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It's Wednesday November 14 1990 and we're stood in a queue outside a tiny venue called Venus at the back of Nottingham's Broadmarsh Centre. It would be pretty insignificant except there's a group of feminists urging people to boycott tonight's gig and indeed, from buying the headline band in question's records. That band are Blur, their ire aroused due to the image of a naked girl posing on the back of a hippo emblazoned eleven times across the cover of their debut single 'She's So High', released a month earlier. A storm in a teacup, but something which followed them around the UK on their inaugural jaunts. Ignoring their pleas, we enter the venue and watch the show, which passes without incident other than support band The Keatons sellotaping a full loaf of sliced bread to their guitarist's face and torso.
It's probably fair to say that no one present that evening could have predicted they'd be watching a band who just five years later would be vying for pole position with their arch rivals from Manchester as the biggest in the country. Or indeed, that over decades on their career-spanning anthology would be one of this century's most eagerly anticipated releases. But then Blur never were about being predictable.
Although hotly tipped by certain sections of the music press at the time, they found themselves equally derided by a lot of the grass roots, fanzine element, particularly up north and in the midlands. Accused of being bandwagon jumping poseurs, it was a label the band never really shook off throughout the first three years of their existence. Rumours that they'd been rechristened and remarketed by their record label Food, a subsidiary of EMI via their Parlophone offshoot also continued to dog them. And yet they had an abundance of great songs, even if it wasn't cool to admit to being a fan back then.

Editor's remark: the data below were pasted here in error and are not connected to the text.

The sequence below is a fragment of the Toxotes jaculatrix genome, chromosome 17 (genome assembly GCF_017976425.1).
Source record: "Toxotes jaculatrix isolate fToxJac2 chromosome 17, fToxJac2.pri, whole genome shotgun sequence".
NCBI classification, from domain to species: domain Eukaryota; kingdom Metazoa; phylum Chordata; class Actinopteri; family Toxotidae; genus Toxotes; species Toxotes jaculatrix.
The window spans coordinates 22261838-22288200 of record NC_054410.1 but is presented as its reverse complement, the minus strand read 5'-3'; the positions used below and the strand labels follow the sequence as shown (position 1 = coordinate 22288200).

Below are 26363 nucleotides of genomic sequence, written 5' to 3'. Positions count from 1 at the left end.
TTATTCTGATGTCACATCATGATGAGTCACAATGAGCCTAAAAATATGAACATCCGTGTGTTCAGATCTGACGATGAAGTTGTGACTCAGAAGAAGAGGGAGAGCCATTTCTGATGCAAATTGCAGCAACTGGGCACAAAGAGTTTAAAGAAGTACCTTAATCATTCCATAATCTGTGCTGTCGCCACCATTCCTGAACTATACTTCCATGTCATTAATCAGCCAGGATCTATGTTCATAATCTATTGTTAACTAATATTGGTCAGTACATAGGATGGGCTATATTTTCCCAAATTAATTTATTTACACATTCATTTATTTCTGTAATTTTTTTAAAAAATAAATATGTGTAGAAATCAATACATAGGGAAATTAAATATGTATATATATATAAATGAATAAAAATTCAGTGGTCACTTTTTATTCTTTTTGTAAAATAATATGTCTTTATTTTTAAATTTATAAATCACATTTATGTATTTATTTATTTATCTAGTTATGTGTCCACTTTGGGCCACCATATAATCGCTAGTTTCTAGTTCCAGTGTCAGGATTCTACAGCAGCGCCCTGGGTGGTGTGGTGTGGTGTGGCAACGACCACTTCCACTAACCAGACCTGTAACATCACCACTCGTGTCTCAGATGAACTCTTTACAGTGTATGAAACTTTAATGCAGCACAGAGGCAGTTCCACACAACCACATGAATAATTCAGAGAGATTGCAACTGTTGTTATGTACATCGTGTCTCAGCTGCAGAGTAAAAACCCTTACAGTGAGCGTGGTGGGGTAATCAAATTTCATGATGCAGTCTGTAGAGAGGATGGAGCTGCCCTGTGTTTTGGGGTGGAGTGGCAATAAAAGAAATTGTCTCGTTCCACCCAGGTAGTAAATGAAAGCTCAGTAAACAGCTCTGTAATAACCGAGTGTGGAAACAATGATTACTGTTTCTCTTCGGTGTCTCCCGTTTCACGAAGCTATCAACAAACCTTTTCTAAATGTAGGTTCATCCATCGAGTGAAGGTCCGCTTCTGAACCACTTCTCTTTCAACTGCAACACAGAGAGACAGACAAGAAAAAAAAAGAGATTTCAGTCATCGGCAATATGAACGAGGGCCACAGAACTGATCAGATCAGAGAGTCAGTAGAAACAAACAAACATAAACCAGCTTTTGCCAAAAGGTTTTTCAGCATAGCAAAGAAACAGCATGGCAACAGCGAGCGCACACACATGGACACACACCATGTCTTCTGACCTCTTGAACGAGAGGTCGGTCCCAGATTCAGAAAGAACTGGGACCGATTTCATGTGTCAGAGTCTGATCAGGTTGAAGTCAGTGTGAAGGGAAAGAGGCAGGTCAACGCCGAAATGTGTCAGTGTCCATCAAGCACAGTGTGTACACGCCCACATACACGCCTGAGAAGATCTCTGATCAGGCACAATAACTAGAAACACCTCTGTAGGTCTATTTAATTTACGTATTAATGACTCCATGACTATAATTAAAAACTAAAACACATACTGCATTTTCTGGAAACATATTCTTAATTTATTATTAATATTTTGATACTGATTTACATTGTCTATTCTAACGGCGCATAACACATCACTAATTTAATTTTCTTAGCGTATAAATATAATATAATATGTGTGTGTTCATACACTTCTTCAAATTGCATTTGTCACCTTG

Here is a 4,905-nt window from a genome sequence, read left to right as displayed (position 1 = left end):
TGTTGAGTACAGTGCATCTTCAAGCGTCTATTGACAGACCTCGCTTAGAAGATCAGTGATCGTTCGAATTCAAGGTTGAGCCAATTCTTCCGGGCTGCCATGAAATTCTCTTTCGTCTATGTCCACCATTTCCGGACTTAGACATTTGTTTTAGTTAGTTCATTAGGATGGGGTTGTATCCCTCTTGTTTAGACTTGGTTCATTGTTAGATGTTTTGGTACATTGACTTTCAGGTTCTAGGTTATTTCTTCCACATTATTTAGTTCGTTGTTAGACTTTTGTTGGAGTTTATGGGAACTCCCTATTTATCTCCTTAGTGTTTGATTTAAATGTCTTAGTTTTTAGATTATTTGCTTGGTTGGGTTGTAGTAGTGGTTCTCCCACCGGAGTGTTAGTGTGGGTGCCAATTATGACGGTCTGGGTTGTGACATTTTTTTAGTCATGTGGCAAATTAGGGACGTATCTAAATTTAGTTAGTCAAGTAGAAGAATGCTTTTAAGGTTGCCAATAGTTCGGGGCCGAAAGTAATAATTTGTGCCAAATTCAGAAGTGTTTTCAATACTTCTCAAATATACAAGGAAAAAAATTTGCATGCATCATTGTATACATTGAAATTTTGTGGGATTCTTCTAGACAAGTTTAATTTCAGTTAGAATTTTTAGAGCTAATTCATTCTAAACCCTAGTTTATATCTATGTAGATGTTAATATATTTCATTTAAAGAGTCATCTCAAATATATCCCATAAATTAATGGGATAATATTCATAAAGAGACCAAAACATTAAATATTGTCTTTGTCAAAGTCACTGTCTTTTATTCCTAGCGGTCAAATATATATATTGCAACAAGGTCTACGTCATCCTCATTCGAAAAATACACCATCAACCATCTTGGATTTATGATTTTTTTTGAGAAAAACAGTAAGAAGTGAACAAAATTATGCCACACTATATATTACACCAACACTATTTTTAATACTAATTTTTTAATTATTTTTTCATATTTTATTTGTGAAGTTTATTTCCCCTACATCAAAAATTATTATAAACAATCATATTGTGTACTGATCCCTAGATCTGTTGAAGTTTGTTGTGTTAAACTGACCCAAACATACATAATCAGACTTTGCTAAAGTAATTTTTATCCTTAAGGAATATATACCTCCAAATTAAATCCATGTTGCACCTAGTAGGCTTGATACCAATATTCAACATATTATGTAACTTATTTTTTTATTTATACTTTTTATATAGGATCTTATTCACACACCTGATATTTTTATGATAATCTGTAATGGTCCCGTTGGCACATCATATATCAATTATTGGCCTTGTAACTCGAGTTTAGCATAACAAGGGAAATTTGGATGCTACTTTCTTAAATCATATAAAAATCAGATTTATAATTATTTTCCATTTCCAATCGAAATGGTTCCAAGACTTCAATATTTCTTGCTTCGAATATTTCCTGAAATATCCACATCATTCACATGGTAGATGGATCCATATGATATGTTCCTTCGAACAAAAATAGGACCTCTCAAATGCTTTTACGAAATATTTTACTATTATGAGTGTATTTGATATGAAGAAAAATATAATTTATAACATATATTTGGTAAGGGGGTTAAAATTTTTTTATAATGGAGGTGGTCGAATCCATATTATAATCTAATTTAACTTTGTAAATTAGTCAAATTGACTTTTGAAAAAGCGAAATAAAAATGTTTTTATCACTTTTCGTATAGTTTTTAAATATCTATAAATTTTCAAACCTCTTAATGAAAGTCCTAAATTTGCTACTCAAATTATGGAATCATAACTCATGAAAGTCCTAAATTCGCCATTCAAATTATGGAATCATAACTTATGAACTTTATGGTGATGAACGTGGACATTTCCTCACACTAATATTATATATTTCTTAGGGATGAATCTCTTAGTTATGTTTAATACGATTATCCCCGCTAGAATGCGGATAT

Listen back to the songs that orchestrated their embryonic period. The 12 pieces that comprise debut album Leisure and the 16 b-sides, remixes and fan club-only releases that make up the bonus disc attached to it for the purpose of this reissue, it's clear for to see Blur may have been a tad misunderstood back then. Sure, there are moments where the likes of Tim Burgess and John Squire may have called their publishers for a second opinion or three, such are the similarities between the likes of 'Bad Day', 'I Know' and at least half of The Charlatans' Some Friendly and the latter song's guitar riff mirroring The Stone Roses 'One Love' in almost every conceivable way. But then as the saying goes, talent borrows genius steals, yet for the most part, Blur couldn't really be accused of either.